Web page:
It is common for ethnic minority people to have their words lost in translation. Even with body language and other non-verbal communication, there are still many misunderstandings, like mistaking a stomach ache for diarrhea.
Ethnic minority people cannot read user information in Chinese. Even though they are surrounded by recreational facilities, it is hard for them to benefit from these public resources.
The language barrier is also a problem for elderly ethnic minority people who need to see a doctor. Often they have to wait until their children or grandchildren get off from work so that someone can translate for them. However, this is not always a viable option as the wait could be fatal in the case of emergencies.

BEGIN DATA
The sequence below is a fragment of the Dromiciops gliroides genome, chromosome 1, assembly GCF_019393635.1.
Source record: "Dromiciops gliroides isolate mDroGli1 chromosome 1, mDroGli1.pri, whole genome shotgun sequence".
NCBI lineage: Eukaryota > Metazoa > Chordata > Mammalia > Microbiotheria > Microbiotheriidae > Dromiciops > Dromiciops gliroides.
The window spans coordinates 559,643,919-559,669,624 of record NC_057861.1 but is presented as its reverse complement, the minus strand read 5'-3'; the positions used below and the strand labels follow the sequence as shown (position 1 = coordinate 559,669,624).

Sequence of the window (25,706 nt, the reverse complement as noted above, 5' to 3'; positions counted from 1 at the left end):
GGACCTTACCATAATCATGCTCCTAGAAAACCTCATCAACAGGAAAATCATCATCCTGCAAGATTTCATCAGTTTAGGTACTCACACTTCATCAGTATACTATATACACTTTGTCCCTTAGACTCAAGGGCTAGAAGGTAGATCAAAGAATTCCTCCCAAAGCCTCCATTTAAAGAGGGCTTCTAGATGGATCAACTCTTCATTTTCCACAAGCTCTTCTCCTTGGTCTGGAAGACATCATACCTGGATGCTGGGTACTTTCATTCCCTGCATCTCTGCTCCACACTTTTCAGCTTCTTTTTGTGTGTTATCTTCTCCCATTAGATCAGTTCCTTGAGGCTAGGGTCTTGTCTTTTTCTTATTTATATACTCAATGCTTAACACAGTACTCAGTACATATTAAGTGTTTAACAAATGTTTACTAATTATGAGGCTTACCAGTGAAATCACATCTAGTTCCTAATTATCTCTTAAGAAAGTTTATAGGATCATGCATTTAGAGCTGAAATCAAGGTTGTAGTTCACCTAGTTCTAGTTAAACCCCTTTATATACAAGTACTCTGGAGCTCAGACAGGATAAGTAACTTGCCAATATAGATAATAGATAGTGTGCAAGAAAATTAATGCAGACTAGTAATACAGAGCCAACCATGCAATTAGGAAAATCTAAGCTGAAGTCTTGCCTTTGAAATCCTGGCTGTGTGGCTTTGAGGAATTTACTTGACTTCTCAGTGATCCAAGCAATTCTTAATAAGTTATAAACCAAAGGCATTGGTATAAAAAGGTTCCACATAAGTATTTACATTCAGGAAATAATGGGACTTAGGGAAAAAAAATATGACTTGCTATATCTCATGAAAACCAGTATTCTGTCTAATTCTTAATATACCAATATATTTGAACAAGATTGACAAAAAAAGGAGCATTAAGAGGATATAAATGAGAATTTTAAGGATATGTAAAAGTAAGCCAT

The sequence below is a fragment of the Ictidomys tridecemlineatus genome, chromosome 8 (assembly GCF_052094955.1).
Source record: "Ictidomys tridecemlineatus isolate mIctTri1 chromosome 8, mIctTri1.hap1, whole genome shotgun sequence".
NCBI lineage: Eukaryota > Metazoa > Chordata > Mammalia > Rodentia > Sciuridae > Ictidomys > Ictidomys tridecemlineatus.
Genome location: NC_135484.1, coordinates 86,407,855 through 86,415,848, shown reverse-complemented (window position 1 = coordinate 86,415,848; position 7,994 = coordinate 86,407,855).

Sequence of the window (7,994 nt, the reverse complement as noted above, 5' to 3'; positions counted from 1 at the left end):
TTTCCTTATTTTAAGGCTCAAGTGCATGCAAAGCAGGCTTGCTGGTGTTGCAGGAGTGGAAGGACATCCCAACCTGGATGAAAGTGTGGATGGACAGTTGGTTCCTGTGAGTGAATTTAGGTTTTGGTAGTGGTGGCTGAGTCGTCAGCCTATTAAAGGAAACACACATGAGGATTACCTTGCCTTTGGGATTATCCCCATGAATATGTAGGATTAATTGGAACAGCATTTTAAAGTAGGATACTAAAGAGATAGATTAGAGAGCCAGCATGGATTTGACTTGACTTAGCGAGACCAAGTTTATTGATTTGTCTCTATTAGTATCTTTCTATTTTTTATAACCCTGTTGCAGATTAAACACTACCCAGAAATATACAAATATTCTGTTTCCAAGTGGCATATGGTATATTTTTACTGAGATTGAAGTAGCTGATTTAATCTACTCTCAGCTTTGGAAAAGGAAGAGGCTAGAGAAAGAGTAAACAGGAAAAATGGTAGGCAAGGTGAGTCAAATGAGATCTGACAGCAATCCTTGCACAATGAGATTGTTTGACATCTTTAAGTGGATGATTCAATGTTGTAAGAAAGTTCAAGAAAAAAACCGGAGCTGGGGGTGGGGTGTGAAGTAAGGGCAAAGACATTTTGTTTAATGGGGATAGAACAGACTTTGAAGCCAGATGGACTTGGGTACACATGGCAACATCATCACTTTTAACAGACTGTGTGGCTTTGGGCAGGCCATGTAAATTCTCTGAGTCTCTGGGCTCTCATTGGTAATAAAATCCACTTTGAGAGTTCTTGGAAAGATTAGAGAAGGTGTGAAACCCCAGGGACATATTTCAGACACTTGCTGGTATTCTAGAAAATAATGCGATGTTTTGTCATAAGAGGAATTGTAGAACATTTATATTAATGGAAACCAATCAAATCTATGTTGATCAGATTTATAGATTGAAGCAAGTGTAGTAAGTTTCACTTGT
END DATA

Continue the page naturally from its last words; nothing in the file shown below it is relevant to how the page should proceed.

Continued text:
Many Pakistani women can speak neither Cantonese nor English. At most they will be able to say ‘How much’, ‘I want this’ or ‘Cheaper please’. Clearly, conversing with hawkers in markets to get their groceries done can be an arduous task, so how can they be expected to fully engage in the community?